Many people think oral cancer is a rare disease. In fact, it is not. The Oral Cancer Foundation estimates that more than 43,000 people will be diagnosed with oral cancer in 2014. What’s more staggering are the estimates that oral cancer will cause over 8,000 deaths.
Oral cancer is not a difficult cancer to detect or diagnose, yet the death rate is higher than cancers that receive more attention like cervical cancer, skin cancer and Hodgkin’s lymphoma.
The reason for the low survival rate (about 57%) is because of the fact that most oral cancer is discovered late in its development. The survival rate increases dramatically (more than 80%) when it is diagnosed in the early stages.
You Don’t Have To Be A Smoker To Get Oral Cancer
The most obvious risk factors for oral cancer are tobacco use and alcohol consumption. The Oral Cancer Foundation states that, “tobacco use remains the single most important and preventable cause of this disease.”
A growing area of concern is the number of oral cancers diagnosed in young, non-smoking adults. HPV is now the leading cause of oropharyngeal cancers, in the very back of the mouth and throat.
What makes HPV related oral and oropharyngeal cancer difficult to diagnose is individuals may not realize they have the HPV virus and symptoms of HPV related oral cancer can be very subtle and painless.
Oral Cancer Screening is Quick and Painless
Is five minutes too much time to spare for something that could save your life?
An oral cancer screening from a dental health professional is the best way to prevent the progression of the disease.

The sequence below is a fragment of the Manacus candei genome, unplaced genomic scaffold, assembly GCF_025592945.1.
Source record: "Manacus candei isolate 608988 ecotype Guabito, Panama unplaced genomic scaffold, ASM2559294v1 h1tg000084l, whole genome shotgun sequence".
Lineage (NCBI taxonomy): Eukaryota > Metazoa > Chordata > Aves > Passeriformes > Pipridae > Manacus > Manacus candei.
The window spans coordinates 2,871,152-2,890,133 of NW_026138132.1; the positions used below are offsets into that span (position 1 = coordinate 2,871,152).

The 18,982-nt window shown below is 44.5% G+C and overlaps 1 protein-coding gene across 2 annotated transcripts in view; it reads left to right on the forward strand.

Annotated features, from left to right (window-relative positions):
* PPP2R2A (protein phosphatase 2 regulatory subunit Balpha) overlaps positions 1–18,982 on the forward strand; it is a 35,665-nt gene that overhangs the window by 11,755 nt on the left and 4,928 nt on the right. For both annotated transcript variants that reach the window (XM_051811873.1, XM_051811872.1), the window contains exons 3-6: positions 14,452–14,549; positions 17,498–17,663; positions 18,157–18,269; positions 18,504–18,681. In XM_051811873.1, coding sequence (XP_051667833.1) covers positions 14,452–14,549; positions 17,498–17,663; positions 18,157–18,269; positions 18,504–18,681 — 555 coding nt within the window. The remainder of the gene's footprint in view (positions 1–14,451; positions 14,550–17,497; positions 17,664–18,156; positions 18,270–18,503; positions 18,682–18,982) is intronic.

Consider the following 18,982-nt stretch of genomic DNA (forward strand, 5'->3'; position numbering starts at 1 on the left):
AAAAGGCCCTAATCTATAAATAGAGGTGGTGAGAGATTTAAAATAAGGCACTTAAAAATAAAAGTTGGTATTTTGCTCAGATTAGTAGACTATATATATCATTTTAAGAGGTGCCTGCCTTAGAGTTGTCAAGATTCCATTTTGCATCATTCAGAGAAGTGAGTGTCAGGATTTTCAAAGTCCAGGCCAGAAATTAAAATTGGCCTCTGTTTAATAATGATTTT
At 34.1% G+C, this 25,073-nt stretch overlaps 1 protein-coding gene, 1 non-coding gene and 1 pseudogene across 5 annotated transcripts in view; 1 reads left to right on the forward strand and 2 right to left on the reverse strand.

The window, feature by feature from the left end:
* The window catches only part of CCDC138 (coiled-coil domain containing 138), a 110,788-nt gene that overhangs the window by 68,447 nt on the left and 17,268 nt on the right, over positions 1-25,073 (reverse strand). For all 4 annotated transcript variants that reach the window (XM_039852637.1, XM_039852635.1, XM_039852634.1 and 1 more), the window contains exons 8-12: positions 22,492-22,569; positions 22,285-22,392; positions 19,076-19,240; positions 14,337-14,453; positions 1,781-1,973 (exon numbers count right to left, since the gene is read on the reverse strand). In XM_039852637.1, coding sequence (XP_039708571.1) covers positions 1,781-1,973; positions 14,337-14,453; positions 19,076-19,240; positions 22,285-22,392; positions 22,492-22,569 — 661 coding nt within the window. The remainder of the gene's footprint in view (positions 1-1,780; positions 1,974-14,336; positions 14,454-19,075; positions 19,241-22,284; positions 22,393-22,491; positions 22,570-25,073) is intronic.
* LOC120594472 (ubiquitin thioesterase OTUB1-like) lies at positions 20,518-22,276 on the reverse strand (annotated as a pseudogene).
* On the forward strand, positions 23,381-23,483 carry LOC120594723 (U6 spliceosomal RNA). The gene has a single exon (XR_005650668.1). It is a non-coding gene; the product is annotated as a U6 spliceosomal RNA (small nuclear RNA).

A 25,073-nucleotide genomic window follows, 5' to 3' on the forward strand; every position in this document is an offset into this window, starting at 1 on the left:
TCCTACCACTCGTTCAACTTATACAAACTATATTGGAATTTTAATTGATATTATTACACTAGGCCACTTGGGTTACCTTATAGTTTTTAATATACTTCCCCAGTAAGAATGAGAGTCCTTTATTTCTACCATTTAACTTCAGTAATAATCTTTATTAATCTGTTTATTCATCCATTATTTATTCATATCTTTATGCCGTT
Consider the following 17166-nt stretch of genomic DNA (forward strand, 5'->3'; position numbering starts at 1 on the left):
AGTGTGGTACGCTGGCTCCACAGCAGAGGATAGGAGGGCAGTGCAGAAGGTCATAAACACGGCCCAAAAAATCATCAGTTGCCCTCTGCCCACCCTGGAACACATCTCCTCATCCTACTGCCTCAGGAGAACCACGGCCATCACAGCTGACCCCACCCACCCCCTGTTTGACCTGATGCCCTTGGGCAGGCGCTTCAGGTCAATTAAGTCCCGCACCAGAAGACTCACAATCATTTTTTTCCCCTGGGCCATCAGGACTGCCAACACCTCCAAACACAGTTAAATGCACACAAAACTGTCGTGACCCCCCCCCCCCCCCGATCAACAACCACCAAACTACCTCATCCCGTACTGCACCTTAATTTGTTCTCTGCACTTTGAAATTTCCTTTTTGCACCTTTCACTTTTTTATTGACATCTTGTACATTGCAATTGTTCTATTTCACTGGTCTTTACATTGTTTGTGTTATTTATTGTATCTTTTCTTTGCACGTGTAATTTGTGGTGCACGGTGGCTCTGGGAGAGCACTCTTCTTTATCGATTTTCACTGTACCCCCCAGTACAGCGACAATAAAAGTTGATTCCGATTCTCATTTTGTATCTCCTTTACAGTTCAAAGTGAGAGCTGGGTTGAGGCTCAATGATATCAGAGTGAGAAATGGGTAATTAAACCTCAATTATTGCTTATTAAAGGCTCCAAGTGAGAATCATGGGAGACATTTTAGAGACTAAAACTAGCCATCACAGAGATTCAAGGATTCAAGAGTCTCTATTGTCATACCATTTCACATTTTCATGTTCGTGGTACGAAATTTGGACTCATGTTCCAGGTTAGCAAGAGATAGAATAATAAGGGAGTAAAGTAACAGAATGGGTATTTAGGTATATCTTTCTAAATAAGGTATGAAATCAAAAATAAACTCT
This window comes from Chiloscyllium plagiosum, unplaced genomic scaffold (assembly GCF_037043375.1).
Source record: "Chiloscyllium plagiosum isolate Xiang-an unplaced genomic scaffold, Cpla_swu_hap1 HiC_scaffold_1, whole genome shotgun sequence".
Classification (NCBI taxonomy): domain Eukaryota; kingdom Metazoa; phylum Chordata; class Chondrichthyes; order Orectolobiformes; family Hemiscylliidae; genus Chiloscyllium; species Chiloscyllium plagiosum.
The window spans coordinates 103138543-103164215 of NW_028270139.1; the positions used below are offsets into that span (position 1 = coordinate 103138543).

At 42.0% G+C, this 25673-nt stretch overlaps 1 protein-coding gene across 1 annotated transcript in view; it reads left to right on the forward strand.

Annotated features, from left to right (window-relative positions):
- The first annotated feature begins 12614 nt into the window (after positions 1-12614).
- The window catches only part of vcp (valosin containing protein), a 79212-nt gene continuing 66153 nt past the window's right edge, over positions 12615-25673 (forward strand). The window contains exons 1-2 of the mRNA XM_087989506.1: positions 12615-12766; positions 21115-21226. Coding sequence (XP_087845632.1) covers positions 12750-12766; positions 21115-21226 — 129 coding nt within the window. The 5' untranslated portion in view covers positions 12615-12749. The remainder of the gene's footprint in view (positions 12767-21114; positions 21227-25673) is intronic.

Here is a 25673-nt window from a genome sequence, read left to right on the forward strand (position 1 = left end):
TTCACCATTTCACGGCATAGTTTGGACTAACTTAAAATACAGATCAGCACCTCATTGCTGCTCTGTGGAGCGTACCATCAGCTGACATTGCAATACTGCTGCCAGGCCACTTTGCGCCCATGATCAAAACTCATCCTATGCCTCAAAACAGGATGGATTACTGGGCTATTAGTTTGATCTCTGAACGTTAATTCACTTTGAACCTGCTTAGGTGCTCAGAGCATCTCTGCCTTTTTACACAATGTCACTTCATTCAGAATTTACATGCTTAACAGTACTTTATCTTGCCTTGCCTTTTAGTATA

Philadelphia dentist Dr. Pamela Doray says one of the most important components of the screening is a conversation between the dentist and patient. “It is critical that the dentist review your medical history and ask you questions about problems you may be experiencing or changes you may have noticed. The signs patients tend to ignore or painless symptoms are the ones that actually raise the red flags.”
What can you expect?
- A series of questions to find out if you’ve noticed any changes in swallowing or speaking, noticed any lumps, chronic hoarseness, chronic earaches or sores in your mouth.
- Your dentist or hygienist will perform an exam of the face, neck, lips and mouth to look for signs of cancers.
- It is important that the dentist use his or her hands (with rubber gloves) to feel the external area of the jaw and neck as well as the inside of the mouth.
- The dentist will also examine the tongue and floor of the mouth, inside of the cheeks, roof of the mouth and back of the throat.
- Some dental offices will also use a special light that illuminates abnormal cells, making it easier to detect signs of cancer.
April is Oral Cancer Awareness Month, Schedule Your Screening Today
Dr. Doray wants you to know that an oral cancer screening is part of every comprehensive and every hygiene exam at our practice. We also offer the Microlux/DL oral cancer screening for patients as an option for an additional fee. To learn more or schedule your appointment, call our office at 215-395-6076 or request an appointment online.